Black Day in Karachi: Remembering the 7 Pakistani students shot dead in January 1953
While growing up in Pakistan in the 50s and 60s, students of the
Left/Democratic movement always commemorated the events of January 8, 1953
when seven students were shot dead by Police in the then Pakistani capital,
Every year, right up to the early seventies, we would celebrate that day,
march to the intersection where these students were killed and spoke about
those very early sacrifices made to bring democracy to Pakistan. And every
year we would clash with the Police and retreat into the alleys. Once we
even burned down the British Council building in anger
One of those who marched with me was Shahid Hussain, who now writes for the
Pakistani Daily Times. In this article, forwarded to me by the daughter of
one of the 1953 student leaders, Shahid brings to light the events that
shaped the history of Pakistan's Left. As teenagers, I was inspired by
people like Dr. Sarwar, leader of that student movement. Today as aging
warriors, I feel we have failed, in that we extinguished the very torch we
were supposed to pass on.
Here is the introduction to the article by Beena Sarwar, followed by my
friend Shahid Hussain's write-up.
Read and reflect.
A good background to the fledgling 1950s student movement in Pakistan and
how it was crushed. On Black Day - Jan 8, 1953 - police opened fire on a
peaceful student demonstration in Saddar, Karachi. Seven students were
killed and several more were arrested, including my father, Dr Mohammad
Sarwar. Personal circumstances including the death of his elder brother, the
journalist Mohammad Akhtar, led to his giving up the activism, but I still
come across people who still remember his dynamic leadership.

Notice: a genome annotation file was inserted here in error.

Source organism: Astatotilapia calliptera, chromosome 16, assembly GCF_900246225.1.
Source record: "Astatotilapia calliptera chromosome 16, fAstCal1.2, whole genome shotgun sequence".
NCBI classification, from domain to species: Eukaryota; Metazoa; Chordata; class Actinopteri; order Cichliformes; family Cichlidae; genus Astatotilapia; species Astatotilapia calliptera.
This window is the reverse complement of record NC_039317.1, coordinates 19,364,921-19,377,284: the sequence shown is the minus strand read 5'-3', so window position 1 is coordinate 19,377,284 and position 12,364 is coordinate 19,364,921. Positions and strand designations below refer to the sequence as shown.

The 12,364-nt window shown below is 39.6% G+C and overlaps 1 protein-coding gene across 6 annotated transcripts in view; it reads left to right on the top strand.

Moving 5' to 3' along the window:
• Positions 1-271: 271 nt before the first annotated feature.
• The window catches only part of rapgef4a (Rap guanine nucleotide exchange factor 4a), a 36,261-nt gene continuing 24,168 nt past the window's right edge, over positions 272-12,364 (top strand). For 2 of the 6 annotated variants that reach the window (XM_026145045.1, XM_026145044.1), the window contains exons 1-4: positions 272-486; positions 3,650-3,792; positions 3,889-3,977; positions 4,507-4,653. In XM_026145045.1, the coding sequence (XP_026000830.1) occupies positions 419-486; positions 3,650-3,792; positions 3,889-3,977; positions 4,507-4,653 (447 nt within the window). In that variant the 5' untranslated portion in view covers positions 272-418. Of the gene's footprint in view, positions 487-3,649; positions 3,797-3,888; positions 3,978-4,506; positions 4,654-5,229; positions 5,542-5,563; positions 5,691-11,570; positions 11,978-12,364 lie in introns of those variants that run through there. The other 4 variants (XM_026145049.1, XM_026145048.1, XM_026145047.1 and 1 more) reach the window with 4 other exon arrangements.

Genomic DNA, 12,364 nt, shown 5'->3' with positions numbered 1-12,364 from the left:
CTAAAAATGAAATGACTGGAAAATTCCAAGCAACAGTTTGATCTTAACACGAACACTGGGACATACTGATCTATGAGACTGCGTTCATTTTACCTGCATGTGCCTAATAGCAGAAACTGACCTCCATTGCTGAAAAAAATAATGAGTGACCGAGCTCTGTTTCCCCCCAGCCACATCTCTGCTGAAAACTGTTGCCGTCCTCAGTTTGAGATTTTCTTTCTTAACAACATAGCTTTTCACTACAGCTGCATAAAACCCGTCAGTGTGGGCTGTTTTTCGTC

Jan 8, 2004
Students for whom the bell tolls
By Shahid Husain
The Times, Pakistan
KARACHI: January 8, 1953 is a milestone in the students movement of
Pakistan when peaceful students of the then capital city of Karachi were
fired upon by police. Seven people were killed and 59 were injured. But the
student movement led by Democratic Students Federation (DSF) succeeded in
getting most of their demands accepted including the establishment of the
University of Karachi at its new campus. The movement influenced the people
across the country and its echo was also heard in the relatively more
politically conscious elements in the then East Bengal.
Unlike today when students are divided on the basis of ethnicity and
sectarianism, the January 1953 Movement encompassed all democratic students
and its main demands were reduction in tuition fees, opportunities of
scholarships to relatively
poor students, improving the condition of hostels and establishment of
Karachi University at a new campus to ensure that more students acquire
higher education, according to Dr. Mohammad Sarwar, who was the president of
DSF, the leading force behind the movement.
In an exclusive interview with Daily Times here at his residence, he
recalled that a group of some 25-30 students convened a meeting at Karachis
Dow Medical College (now university) in early 1950s and later assembled in a
small hotel in Arambagh and decided to form a students organization, which
was named as Democratic Students Federation. Mohammad Sarwar was made the
convener of the newly formed organization.
Amongst those who made the historic decision to form a democratic and
secular students organization included some of the very bright students,
many of them making a niche in their professional life in later years. These
included Dr. Khawaja Moin Ahmed, Dr. Syed Haroon Ahmed, Dr. Adeeb-ul-Hasan
Rizvi, Dr. Ghalib, Dr. Mohammad Yousuf, Dr. Safdar Ali, Dr. Ayub Mirza and
Dr. Rahman Ali Hashmi.
We then contacted fellow students in other colleges and started membership
in DJ Science College, S. M. College, Urdu Law College, S M Law College,
Islamia College, Government Womens College and other educational
institutions and got a very good response, he said.
The students movement was brewing in Karachi in the backdrop of growing
population of the city as a result of influx of refuges from India amid poor
infrastructure and inadequate facilities in the domain of health, transport
In 1947, the Karachi became the capital of the new state of Pakistan.
Bureaucrats, government employees, semi-government institutions all moved to
the city and new organizations were established to meet the needs of the new
In addition, over 600,000 refugees from India also moved into the city